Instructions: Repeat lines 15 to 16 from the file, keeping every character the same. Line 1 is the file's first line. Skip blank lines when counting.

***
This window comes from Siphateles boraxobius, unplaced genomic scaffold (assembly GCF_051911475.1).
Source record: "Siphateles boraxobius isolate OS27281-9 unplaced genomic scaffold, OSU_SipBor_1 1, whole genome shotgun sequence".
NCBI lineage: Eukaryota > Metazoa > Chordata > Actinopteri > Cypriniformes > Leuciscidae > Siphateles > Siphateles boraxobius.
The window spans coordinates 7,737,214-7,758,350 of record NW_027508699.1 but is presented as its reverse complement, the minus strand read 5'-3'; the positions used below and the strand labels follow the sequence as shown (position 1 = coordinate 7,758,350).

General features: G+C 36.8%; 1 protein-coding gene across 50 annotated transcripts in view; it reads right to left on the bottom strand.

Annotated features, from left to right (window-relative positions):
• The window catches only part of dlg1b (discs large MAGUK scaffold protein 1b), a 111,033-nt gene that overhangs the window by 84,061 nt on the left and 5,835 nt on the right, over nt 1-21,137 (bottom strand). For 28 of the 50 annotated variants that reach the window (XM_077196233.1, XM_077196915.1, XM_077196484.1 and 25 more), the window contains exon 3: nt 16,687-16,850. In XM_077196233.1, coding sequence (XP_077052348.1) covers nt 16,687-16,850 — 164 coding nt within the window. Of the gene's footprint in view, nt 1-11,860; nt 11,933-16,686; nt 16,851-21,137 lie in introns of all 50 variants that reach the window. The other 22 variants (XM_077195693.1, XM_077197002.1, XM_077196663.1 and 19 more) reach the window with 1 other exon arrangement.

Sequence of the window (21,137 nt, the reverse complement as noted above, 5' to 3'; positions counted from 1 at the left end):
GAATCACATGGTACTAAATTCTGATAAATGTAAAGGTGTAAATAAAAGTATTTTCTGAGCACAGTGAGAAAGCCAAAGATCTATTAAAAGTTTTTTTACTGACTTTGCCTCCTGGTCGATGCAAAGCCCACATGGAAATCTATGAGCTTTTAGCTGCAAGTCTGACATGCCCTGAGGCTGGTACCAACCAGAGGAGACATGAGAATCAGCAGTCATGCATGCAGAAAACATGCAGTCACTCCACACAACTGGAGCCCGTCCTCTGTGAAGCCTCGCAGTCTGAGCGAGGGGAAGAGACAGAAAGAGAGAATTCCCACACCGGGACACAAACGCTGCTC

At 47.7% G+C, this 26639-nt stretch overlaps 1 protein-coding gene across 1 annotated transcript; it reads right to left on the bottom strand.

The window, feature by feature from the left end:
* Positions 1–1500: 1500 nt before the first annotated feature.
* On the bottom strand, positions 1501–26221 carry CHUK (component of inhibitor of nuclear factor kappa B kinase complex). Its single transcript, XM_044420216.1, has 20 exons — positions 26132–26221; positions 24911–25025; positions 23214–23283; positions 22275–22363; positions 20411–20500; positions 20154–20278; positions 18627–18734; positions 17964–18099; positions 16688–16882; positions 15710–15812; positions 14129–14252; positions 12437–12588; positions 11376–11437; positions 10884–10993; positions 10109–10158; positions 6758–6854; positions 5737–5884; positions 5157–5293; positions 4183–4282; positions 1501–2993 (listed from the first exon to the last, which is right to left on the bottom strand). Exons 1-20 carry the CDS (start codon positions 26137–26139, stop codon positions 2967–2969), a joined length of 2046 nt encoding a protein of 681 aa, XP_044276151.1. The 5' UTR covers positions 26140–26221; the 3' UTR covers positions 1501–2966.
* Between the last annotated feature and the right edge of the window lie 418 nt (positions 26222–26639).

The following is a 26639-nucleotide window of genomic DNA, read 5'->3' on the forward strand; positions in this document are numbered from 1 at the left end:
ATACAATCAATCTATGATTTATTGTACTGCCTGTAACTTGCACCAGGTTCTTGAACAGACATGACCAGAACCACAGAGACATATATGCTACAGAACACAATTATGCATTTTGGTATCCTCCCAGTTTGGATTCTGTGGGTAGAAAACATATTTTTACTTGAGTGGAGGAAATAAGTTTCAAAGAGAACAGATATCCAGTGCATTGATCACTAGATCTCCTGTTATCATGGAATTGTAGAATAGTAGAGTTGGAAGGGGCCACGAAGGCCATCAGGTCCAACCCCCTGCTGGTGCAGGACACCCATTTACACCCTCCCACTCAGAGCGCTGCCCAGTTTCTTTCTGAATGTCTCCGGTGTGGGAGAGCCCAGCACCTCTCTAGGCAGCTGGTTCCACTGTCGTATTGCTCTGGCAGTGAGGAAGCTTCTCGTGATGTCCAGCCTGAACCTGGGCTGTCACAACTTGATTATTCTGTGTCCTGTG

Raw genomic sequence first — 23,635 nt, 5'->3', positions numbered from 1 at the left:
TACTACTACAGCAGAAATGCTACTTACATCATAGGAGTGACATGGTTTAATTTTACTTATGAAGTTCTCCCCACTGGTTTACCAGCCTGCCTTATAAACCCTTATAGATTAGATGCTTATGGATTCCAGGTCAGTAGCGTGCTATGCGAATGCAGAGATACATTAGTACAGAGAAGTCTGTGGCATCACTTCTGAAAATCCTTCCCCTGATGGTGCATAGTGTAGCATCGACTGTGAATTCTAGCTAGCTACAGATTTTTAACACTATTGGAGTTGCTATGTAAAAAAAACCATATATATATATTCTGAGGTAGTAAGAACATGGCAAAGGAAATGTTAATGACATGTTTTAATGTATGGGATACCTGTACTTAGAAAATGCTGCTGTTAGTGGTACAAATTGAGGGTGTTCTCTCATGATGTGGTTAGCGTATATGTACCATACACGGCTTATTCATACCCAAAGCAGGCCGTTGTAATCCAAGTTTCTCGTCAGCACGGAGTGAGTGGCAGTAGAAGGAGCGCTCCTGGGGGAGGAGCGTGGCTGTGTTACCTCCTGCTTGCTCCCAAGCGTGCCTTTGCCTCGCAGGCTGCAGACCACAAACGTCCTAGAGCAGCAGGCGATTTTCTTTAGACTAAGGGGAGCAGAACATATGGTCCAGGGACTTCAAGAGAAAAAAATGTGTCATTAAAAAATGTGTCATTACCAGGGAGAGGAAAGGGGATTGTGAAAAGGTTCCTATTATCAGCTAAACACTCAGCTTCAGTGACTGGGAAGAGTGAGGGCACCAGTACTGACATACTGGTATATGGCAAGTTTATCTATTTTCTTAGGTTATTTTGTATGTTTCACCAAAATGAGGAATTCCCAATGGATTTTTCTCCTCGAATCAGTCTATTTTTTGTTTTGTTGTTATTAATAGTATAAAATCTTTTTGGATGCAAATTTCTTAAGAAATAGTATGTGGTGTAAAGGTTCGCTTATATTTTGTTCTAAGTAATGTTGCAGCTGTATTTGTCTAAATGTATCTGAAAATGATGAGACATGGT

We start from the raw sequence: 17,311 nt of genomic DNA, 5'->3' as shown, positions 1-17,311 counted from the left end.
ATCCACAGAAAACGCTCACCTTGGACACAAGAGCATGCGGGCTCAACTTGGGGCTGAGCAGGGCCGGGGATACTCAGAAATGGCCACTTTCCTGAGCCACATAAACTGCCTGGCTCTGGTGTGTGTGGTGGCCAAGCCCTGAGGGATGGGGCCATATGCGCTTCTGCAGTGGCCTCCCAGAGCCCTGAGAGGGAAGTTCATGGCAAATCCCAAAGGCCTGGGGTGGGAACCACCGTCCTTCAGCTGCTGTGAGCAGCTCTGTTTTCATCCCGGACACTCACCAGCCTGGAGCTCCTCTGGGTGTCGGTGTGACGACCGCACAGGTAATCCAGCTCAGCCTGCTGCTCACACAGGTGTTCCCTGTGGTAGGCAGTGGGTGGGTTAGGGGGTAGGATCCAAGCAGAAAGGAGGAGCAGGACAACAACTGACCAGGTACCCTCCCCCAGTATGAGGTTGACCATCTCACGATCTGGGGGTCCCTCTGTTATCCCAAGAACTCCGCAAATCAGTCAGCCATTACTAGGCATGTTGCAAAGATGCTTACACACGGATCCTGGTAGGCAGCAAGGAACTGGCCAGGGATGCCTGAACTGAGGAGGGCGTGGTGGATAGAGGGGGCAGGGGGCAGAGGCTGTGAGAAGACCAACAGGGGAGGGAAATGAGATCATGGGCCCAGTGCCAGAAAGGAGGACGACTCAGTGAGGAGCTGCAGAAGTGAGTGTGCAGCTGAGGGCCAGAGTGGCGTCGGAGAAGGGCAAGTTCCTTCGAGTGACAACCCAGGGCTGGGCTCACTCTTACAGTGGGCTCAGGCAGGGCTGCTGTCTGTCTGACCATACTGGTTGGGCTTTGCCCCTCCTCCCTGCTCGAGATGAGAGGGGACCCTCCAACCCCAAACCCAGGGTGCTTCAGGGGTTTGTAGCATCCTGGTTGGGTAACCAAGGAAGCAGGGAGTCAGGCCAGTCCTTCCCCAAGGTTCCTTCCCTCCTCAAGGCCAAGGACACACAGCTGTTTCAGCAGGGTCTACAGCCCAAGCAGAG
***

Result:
The following is a 26639-nucleotide window of genomic DNA, read 5'->3' on the forward strand; positions in this document are numbered from 1 at the left end:
ATACAATCAATCTATGATTTATTGTACTGCCTGTAACTTGCACCAGGTTCTTGAACAGACATGACCAGAACCACAGAGACATATATGCTACAGAACACAATTATGCATTTTGGTATCCTCCCAGTTTGGATTCTGTGGGTAGAAAACATATTTTTACTTGAGTGGAGGAAATAAGTTTCAAAGAGAACAGATATCCAGTGCATTGATCACTAGATCTCCTGTTATCATGGAATTGTAGAATAGTAGAGTTGGAAGGGGCCACGAAGGCCATCAGGTCCAACCCCCTGCTGGTGCAGGACACCCATTTACACCCTCCCACTCAGAGCGCTGCCCAGTTTCTTTCTGAATGTCTCCGGTGTGGGAGAGCCCAGCACCTCTCTAGGCAGCTGGTTCCACTGTCGTATTGCTCTGGCAGTGAGGAAGCTTCTCGTGATGTCCAGCCTGAACCTGGGCTGTCACAACTTGATTATTCTGTGTCCTGTG